There’s a lot more to lighting than your standard-issue overhead lights and lamps. When used thoughtfully, lighting can highlight artwork and sculptural pieces, direct attention to an accent wall or interesting feature in your home, or add drama to your landscaping and hallways. And now, with smart lighting, it’s easy to program multiple settings for a single room—so you can switch between low light and back light with a single tap.
A Brief Overview of Home Lighting Techniques
Unless you have a background in interior design, you probably rely on your intuition to guide you in your lighting decisions for your home. If it seems dark in one part of a room, you put a lamp there, and so forth. But well-structured lighting designs actually balance three different elements: ambient light, including natural daylighting and overhead lights; task lighting, which refers to concentrated light sources like table lamps; and accent lights, which function mostly as decoration, directing the eye to certain features.
Accent lights span the gamut from spotlights, picture lights, and wall sconces to strip lights and backlighting meant to illuminate a wider surface area. A couple of general rules for accenting with lights? Use picture lights and overhead spotlights to light artwork or other framed pieces hung on the wall. Backlighting, on the other hand, works better when you want to call attention to a larger area—furniture, accent walls, and so forth. Uplighting adds drama to a pathway and visual interest to outdoor features like trees and bushes.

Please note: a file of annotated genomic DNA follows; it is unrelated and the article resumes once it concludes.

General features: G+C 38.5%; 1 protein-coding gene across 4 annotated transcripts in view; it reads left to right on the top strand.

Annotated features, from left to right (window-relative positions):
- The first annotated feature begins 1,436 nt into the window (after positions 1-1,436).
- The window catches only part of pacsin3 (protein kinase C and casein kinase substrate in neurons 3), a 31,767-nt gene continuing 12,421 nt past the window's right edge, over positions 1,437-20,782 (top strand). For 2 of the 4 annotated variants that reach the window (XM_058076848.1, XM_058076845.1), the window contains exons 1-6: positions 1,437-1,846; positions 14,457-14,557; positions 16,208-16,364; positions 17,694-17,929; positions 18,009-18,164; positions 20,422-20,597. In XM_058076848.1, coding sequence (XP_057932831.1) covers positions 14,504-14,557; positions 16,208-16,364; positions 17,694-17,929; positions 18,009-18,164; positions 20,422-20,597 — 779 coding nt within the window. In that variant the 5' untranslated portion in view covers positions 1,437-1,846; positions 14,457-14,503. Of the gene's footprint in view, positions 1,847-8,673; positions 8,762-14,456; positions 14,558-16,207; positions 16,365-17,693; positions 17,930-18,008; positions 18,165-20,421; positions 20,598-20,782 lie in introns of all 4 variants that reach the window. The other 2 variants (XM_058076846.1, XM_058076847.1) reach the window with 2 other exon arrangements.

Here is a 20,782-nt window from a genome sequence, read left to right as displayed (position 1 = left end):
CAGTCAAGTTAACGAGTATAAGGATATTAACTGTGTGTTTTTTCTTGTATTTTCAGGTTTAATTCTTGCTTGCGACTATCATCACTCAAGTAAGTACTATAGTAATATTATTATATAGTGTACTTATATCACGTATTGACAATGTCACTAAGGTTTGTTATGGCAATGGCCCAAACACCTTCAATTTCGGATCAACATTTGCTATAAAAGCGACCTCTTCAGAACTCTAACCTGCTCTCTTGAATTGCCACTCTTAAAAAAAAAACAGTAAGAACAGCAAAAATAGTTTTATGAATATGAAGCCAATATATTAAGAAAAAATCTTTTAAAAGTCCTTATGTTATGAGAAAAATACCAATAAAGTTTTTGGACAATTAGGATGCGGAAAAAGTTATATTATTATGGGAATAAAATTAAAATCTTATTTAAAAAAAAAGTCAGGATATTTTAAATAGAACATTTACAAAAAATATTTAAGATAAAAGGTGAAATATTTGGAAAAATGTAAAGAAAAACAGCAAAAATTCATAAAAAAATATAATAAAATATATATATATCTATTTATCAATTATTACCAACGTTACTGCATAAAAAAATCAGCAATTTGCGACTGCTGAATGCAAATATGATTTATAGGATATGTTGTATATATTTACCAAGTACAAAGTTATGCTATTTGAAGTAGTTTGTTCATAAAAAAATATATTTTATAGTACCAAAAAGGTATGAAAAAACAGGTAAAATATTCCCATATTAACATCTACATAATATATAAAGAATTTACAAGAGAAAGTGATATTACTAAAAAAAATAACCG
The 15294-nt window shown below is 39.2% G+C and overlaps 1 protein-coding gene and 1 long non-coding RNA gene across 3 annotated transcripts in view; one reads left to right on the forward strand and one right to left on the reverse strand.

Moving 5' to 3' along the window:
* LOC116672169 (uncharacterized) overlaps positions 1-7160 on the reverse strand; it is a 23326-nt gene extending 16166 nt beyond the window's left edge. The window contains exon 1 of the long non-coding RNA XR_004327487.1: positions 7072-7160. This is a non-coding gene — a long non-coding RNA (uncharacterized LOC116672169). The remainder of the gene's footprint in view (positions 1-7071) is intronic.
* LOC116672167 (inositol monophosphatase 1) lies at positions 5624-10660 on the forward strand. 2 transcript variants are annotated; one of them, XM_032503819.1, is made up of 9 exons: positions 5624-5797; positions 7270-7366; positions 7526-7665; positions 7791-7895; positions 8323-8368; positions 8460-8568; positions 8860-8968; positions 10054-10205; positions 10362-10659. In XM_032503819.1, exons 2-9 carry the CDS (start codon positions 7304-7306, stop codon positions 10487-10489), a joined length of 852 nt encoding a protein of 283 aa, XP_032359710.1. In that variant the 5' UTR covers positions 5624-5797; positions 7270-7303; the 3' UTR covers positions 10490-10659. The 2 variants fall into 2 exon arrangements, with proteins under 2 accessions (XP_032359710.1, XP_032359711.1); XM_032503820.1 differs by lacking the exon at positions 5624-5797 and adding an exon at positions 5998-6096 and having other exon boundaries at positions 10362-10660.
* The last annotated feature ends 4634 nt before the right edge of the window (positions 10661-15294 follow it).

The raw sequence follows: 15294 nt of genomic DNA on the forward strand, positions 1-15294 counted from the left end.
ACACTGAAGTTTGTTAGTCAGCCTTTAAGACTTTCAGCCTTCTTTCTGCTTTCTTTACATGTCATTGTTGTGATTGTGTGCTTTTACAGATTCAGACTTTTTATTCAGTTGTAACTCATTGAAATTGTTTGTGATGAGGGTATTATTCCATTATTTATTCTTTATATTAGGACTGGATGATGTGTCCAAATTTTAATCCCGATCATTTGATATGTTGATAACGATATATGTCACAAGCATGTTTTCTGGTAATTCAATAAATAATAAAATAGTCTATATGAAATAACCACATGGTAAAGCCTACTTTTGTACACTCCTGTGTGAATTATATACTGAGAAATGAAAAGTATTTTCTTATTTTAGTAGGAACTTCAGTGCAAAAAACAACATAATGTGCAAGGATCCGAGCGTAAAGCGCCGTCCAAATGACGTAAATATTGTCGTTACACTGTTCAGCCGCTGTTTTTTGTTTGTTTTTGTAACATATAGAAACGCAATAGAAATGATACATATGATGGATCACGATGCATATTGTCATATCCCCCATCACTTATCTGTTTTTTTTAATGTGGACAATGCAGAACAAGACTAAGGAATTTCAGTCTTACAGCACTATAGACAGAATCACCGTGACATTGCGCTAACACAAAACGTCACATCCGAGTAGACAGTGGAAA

LED Strip Lights are the Smart Home’s Best Friend
Whether it’s around a bathroom mirror or below the kitchen counter, backlighting outlines the showiest parts of your home. LED strip lighting is one way to get the look—plus, smart LEDs are much more energy efficient than standard incandescents. You can even use automated strip lights, which allow you to program them to a timer or switch between cool and warm light temperatures.
Strip lighting in unexpected tints adds a spacey, futuristic appearance to your decor, while whites and yellows have a more classic appearance. Whatever you do, though, don’t go any lower than 2,700K when selecting your color hue if you’re lighting around works of art.
Automated Dimmers: Lighting Controls on a Dime
Accent lights draw your eye to a specific part of the room, which is great if you’re just showing people around. However, in multifunctional spaces, all that illumination can seriously cramp your style (think: living rooms and dens, where all that lighting can easily put you in TV purgatory).
Meanwhile, color temperature and intensity can also affect your sleep cycle. There’s evidence that exposure to bright blue or white light keeps you alert, while soft yellowish light preps you for sleep in the evening. Smart dimmers on the walls allow you to control the brightness of any light in the room—with keypads, multiple lights at once—and some even have adjustable color temperature dials to keep in tune with natural circadian rhythms. In this way, you can program lighting controls for different “scenes” throughout your day: one for when you give guests a tour, one for dinner conversation, and one for movies on the couch. Automated controls open up a wide range of decorative lighting options to explore—since there’s no need for manual switches, lighting a portrait or a kitchen backsplash just became that much easier to manage. So let there be light—just make sure to make them smart